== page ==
FBI looking into Indy Mac Bancorp Inc.
Posted: Thursday, July 17, 2008 7:01 pm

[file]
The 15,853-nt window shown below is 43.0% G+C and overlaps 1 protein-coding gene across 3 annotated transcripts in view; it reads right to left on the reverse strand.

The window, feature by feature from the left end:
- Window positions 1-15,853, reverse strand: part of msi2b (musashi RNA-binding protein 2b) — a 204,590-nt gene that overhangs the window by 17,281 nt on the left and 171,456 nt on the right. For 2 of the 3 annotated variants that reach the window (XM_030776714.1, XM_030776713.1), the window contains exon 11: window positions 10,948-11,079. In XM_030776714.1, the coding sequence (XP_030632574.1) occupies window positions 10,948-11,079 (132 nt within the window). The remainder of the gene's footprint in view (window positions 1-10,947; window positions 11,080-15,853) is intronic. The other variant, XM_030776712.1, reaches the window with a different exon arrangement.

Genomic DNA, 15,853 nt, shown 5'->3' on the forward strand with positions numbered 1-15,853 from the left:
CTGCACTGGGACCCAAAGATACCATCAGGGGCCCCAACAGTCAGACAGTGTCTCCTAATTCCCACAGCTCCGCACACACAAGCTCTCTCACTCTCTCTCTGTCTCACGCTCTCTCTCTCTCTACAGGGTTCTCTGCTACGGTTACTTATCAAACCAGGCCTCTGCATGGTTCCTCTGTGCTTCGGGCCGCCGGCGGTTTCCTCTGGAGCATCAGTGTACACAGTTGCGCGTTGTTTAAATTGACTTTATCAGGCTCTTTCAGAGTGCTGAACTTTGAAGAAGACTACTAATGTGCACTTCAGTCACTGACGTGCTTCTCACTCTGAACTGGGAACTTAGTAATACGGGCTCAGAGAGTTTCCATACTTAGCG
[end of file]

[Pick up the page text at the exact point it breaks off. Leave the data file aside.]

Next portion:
WASHINGTON (AP) — The FBI is investigating failed bank IndyMac Bancorp Inc. for possible fraud, an official said Wednesday of the government’s latest target following the collapse of the nation’s subprime mortgage market. It was not immediately clear how long the FBI’s probe of the bank has been ongoing — or whether it was opened before last Friday’s takeover of IndyMac by the Federal Deposit Insurance Corp. The investigation appears to be is focused on the company and not individuals who ran it, a law enforcement official told The Associated Press. The official spoke on the condition of anonymity because he was not authorized to speak publicly about the investigation. IndyMac Bank’s assets were seized by federal regulators after the mortgage lender succumbed to the pressures of tighter credit, tumbling home prices and rising foreclosures. The bank is the largest regulated thrift to fail in the last 20 years, regulators said. Across the country, reports of mortgage fraud have soared over the past year as the subprime mortgage market collapsed, and defaults and foreclosures soared. IndyMac’s operations were transferred to the FDIC because bank regulators did not think the lender could meet its depositors’ demands. The FDIC is now running the bank under the name IndyMac Federal Bank, FSB. FDIC spokesman David Barr declined comment Wednesday. It’s unclear what penalties IndyMac could face now that it has been taken over by the FDIC. Generally, companies guilty of illegal activity can face civil charges and be forced to pay sanctions. In some cases, investigations that uncover new information can lead to focusing on new targets — like individuals. But it’s unknown whether the FBI’s case against IndyMac will do so, or how it could pursue charges against a now-defunct corporation. Shortly after the FDIC took over operations, Barr said most depositors were given immediate access to up to $100,000 in their accounts and 50 percent of any money beyond that threshold. Depositors with joint accounts or retirement accounts could immediately withdraw greater sums. Depositors were given receivership certificates for any money they couldn’t immediately withdraw and may be able to receive some of that money after the bank’s assets are sold off. Early this week, hundreds of worried IndyMac customers lined up out of the bank’s headquarters branch in Pasadena, Calif., demanding to withdraw as much money as they could or get answers about the fate of their funds. Published in The Messenger 7.17.08